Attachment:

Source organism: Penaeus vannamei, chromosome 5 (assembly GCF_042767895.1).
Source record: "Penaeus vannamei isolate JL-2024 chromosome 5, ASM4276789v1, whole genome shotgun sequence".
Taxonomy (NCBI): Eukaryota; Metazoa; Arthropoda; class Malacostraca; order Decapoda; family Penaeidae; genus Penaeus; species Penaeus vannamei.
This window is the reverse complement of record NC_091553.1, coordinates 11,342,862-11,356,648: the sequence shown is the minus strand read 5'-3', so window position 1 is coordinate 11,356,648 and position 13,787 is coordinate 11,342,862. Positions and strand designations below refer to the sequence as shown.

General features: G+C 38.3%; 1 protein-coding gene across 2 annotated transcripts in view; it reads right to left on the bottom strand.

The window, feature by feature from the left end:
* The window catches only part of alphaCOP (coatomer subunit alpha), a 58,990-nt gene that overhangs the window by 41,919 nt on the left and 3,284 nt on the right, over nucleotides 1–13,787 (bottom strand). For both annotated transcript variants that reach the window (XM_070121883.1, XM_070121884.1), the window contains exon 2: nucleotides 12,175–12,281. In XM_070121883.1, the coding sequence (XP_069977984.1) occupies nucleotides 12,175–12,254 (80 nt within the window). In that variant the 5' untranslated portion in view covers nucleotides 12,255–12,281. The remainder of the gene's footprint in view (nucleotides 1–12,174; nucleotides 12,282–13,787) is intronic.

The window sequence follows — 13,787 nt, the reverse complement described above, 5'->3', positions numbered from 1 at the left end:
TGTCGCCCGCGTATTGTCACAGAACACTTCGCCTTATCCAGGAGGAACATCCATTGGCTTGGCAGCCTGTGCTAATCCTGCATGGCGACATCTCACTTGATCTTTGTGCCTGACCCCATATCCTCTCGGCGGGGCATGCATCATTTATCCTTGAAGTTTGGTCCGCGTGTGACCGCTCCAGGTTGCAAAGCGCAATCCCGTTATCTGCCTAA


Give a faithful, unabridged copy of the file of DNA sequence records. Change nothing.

Source organism: Penaeus vannamei, chromosome 5 (assembly GCF_042767895.1).
Source record: "Penaeus vannamei isolate JL-2024 chromosome 5, ASM4276789v1, whole genome shotgun sequence".
Taxonomy (NCBI): Eukaryota; Metazoa; Arthropoda; class Malacostraca; order Decapoda; family Penaeidae; genus Penaeus; species Penaeus vannamei.
This window is the reverse complement of record NC_091553.1, coordinates 11,342,862-11,356,648: the sequence shown is the minus strand read 5'-3', so window position 1 is coordinate 11,356,648 and position 13,787 is coordinate 11,342,862. Positions and strand designations below refer to the sequence as shown.

General features: G+C 38.3%; 1 protein-coding gene across 2 annotated transcripts in view; it reads right to left on the bottom strand.

The window, feature by feature from the left end:
* The window catches only part of alphaCOP (coatomer subunit alpha), a 58,990-nt gene that overhangs the window by 41,919 nt on the left and 3,284 nt on the right, over nucleotides 1–13,787 (bottom strand). For both annotated transcript variants that reach the window (XM_070121883.1, XM_070121884.1), the window contains exon 2: nucleotides 12,175–12,281. In XM_070121883.1, the coding sequence (XP_069977984.1) occupies nucleotides 12,175–12,254 (80 nt within the window). In that variant the 5' untranslated portion in view covers nucleotides 12,255–12,281. The remainder of the gene's footprint in view (nucleotides 1–12,174; nucleotides 12,282–13,787) is intronic.

The window sequence follows — 13,787 nt, the reverse complement described above, 5'->3', positions numbered from 1 at the left end:
TGTCGCCCGCGTATTGTCACAGAACACTTCGCCTTATCCAGGAGGAACATCCATTGGCTTGGCAGCCTGTGCTAATCCTGCATGGCGACATCTCACTTGATCTTTGTGCCTGACCCCATATCCTCTCGGCGGGGCATGCATCATTTATCCTTGAAGTTTGGTCCGCGTGTGACCGCTCCAGGTTGCAAAGCGCAATCCCGTTATCTGCCTAA